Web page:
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CHUFSD On Opting Out Of Race To The Top

January 12, 2014

Citing major concerns regarding the program’s handling of student data and overall lack of accountability and diligence in protecting students’ rights to privacy, the Croton-Harmon Board of Education has withdrawn the district’s participation in the federal government’s Race to the Top grant-in-aid initiative.

Race to the Top was launched by the U.S. Department of Education in 2009 to encourage schools to be creative and innovative through competition. States are awarded money based on total points, which are determined by compliance with Common Core standards, data sharing, and the Annual Professional Performance Review of teachers and administrators, among other requirements. Nearly 700 school districts in New York State can compete for approximately $800 million in federal grants under the measure.

The Croton-Harmon Board has been discussing the matter at length since last winter, when parental concerns became prominent over the use of a student data portal that would make a broad scope of student and family information available to third-party vendors.

Information beyond test scores and school and teacher performance ¬– including behavior incidents and family information ¬– would be attainable through this national cloud database created by the not-for-profit organization inBloom, which is in contract with the New York State Education Department to manage student data stored for Race to the Top. Many of the concerns stem specifically from inBloom’s practice of making compiled personal student information available to private companies who conduct education-related business. As a result of opting out of Race to the Top, the Croton-Harmon School District     made it clear that they are not in agreement with how the SED plans on using and sharing the data. The District is now discussing how it plans on withholding student information that is not used for the school report card or APPR. The District wants to prevent its use for student profiling and product development by for-profit companies.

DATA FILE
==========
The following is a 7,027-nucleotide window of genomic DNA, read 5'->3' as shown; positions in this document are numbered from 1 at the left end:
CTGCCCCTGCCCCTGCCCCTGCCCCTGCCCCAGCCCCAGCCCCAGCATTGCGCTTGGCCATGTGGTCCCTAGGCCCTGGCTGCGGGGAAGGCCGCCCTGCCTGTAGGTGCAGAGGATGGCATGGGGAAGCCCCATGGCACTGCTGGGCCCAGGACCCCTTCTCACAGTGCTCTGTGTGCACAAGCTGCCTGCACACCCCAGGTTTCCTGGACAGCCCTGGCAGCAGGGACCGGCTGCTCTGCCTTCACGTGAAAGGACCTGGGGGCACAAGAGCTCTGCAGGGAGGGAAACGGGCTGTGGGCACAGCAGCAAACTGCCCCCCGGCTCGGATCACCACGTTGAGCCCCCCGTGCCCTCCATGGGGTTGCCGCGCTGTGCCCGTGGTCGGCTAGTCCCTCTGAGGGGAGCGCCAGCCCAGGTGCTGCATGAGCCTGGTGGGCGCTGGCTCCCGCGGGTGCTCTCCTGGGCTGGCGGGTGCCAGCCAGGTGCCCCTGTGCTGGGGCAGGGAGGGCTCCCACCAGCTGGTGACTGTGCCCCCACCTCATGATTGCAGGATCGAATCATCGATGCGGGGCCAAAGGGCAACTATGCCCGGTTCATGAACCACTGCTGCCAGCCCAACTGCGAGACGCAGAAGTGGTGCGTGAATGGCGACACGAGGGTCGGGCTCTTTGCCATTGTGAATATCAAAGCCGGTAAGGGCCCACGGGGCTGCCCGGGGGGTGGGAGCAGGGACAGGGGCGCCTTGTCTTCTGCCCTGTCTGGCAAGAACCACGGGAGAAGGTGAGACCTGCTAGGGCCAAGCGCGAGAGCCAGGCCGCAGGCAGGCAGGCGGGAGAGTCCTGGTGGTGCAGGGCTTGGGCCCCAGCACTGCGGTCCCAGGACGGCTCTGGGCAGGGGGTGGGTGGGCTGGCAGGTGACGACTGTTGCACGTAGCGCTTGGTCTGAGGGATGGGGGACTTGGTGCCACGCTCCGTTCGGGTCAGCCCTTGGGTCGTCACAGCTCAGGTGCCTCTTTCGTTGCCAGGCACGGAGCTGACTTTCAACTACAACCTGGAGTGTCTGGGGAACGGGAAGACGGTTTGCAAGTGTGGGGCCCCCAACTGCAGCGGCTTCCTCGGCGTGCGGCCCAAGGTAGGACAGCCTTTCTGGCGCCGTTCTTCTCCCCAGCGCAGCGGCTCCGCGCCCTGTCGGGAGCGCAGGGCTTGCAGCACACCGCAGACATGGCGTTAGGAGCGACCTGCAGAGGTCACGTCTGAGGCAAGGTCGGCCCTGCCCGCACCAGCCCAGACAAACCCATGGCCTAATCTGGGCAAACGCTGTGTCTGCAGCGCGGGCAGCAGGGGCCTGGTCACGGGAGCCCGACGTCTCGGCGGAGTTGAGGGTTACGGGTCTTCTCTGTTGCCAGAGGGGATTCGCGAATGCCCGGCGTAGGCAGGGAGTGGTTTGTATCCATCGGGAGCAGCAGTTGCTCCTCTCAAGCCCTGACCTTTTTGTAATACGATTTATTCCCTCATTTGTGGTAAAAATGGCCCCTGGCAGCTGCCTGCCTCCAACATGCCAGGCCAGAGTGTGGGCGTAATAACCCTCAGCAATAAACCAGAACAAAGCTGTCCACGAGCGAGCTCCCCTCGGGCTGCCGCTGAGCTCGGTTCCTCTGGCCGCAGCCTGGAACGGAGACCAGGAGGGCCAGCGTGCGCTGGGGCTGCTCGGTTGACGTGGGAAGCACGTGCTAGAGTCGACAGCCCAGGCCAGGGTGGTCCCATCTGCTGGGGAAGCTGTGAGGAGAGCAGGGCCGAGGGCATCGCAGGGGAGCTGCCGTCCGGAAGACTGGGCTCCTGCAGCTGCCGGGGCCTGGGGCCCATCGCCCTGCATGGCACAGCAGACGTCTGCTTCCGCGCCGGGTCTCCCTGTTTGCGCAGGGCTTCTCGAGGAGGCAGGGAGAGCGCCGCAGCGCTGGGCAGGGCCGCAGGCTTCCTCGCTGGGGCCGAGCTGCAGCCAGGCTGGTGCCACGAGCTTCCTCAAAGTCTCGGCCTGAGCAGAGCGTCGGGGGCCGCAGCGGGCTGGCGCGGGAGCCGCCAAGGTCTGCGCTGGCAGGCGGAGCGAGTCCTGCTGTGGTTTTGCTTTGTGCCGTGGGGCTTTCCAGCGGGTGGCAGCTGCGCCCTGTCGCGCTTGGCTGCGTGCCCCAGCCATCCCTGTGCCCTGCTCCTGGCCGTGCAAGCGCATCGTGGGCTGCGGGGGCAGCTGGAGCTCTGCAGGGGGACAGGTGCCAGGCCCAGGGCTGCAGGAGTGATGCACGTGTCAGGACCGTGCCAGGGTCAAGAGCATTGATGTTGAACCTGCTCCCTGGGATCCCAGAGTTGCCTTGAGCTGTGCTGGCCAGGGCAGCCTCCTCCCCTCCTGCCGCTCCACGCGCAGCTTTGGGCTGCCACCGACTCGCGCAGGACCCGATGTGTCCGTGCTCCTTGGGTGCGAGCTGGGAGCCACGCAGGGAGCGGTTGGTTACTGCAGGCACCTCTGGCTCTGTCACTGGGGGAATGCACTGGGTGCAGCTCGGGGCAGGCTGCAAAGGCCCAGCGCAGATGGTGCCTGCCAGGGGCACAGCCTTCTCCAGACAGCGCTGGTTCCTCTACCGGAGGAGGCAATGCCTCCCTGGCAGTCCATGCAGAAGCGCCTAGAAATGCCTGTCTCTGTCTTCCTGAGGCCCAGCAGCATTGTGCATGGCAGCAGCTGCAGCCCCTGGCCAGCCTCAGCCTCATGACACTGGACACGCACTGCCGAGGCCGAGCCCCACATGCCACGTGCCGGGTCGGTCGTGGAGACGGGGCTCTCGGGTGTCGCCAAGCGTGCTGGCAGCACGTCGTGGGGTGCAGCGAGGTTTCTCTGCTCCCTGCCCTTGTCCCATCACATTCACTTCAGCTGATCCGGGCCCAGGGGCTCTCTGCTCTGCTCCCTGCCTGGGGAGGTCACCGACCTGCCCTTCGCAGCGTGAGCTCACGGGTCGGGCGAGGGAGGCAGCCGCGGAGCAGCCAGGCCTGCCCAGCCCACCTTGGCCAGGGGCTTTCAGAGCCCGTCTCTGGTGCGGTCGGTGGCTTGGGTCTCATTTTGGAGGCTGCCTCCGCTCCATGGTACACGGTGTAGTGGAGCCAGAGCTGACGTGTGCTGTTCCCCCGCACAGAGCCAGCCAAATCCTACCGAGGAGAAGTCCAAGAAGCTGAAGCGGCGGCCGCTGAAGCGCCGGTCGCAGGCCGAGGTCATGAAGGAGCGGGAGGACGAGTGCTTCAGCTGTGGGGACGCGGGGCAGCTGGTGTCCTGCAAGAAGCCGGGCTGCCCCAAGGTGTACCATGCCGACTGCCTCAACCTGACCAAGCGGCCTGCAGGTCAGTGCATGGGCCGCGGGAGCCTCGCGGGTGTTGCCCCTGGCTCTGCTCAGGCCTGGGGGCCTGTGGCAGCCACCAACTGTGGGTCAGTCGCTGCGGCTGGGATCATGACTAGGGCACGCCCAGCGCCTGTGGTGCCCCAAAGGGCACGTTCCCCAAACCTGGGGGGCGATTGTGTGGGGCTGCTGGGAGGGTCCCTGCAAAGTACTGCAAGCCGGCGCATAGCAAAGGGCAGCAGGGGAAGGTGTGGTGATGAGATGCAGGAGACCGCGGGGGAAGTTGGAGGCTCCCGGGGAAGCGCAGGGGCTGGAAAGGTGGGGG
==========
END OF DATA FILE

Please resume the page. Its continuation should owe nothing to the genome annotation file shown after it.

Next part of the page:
Croton-Harmon Board of Education trustee Karen Zevin, who also serves as treasurer of the Westchester-Putnam School Boards Association, recently provided testimony before the New York State Assembly’s Committee on Education in which she pointed out the many concerns shared by parents in Croton-Harmon and communities throughout New York State.

“We do not want the data being used to result in misleading individual student profiles. We do not want our students to be used to develop products. We do not want to find out that a third-grader’s identity was stolen when that student becomes a young adult,” said Ms. Zevin, a professional market researcher and data analyst who criticized the pitfalls in the program’s storage and usage of data, as well as problems with the integrity in collection and how data costs are being shifted to local districts. “The state must fully consider the wide-sweeping consequences of identity theft, which not only include stealing someone’s money or assets, but also a person’s good name and reputation.” The Croton-Harmon School District alone incurs approximately $200,000 in annual expenses after factoring in grade 3-8 assessments and data collection, reporting and costs associated with standardized student accountability measures.

Storage, security, reliability, validity, use of student data for profit, and the cost to districts are all key points Ms. Zevin emphasized to the State Assembly, points that encompass the Croton-Harmon Board of Education’s reasoning.

“Privacy, security and prevention of commercial use of personal student information and information about their families is at the heart of the matter here,” said Croton-Harmon Superintendent of Schools Dr. Edward R. Fuhrman. “Parents already receive student test scores and can review ratings for their school, as well teacher evaluation information from the Annual Professional Performance Review. You cannot put a price on the protection of our children, and that’s primarily why our Board acted on this. There are too many unanswered questions about how the data will be used.”

The Croton-Harmon Board’s action follows a resolution it approved last spring calling on the state’s governor, commissioner of education, legislature and Board of Regents to re-examine public school accountability systems. Within the resolution, the Croton-Harmon Board calls for a a system based on multiple forms of assessment that more accurately reflects critical thinking and deeper knowledge of subject matter being taught in schools.

Hundreds of districts throughout the country, including many in Westchester County, have adopted similar resolutions, and many other school districts in New York State have elected to opt out of Race to the Top for the reasons expressed by the Croton-Harmon Board.

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